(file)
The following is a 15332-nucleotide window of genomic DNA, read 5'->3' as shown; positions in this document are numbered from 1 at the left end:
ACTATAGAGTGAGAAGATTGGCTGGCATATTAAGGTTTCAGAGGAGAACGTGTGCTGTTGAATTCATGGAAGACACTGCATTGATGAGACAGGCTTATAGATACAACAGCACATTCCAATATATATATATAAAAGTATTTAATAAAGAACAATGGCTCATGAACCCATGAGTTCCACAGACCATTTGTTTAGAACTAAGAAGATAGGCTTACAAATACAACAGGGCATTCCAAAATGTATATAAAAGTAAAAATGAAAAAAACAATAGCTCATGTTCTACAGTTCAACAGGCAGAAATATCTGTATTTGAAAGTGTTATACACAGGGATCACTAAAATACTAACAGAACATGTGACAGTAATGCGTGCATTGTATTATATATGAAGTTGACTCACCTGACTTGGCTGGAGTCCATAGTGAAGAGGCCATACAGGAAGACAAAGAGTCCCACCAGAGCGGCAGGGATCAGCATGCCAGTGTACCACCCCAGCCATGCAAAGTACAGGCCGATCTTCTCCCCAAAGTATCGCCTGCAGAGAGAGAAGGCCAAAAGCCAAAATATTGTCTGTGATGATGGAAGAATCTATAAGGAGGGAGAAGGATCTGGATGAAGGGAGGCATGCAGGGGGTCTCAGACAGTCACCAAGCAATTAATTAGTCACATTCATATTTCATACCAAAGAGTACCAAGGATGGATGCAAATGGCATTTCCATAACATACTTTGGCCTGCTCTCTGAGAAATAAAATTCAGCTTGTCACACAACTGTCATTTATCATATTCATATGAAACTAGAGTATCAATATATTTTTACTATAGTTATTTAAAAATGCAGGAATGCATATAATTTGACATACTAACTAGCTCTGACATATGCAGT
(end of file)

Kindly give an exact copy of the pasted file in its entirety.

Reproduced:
The following is a 15332-nucleotide window of genomic DNA, read 5'->3' as shown; positions in this document are numbered from 1 at the left end:
ACTATAGAGTGAGAAGATTGGCTGGCATATTAAGGTTTCAGAGGAGAACGTGTGCTGTTGAATTCATGGAAGACACTGCATTGATGAGACAGGCTTATAGATACAACAGCACATTCCAATATATATATATAAAAGTATTTAATAAAGAACAATGGCTCATGAACCCATGAGTTCCACAGACCATTTGTTTAGAACTAAGAAGATAGGCTTACAAATACAACAGGGCATTCCAAAATGTATATAAAAGTAAAAATGAAAAAAACAATAGCTCATGTTCTACAGTTCAACAGGCAGAAATATCTGTATTTGAAAGTGTTATACACAGGGATCACTAAAATACTAACAGAACATGTGACAGTAATGCGTGCATTGTATTATATATGAAGTTGACTCACCTGACTTGGCTGGAGTCCATAGTGAAGAGGCCATACAGGAAGACAAAGAGTCCCACCAGAGCGGCAGGGATCAGCATGCCAGTGTACCACCCCAGCCATGCAAAGTACAGGCCGATCTTCTCCCCAAAGTATCGCCTGCAGAGAGAGAAGGCCAAAAGCCAAAATATTGTCTGTGATGATGGAAGAATCTATAAGGAGGGAGAAGGATCTGGATGAAGGGAGGCATGCAGGGGGTCTCAGACAGTCACCAAGCAATTAATTAGTCACATTCATATTTCATACCAAAGAGTACCAAGGATGGATGCAAATGGCATTTCCATAACATACTTTGGCCTGCTCTCTGAGAAATAAAATTCAGCTTGTCACACAACTGTCATTTATCATATTCATATGAAACTAGAGTATCAATATATTTTTACTATAGTTATTTAAAAATGCAGGAATGCATATAATTTGACATACTAACTAGCTCTGACATATGCAGT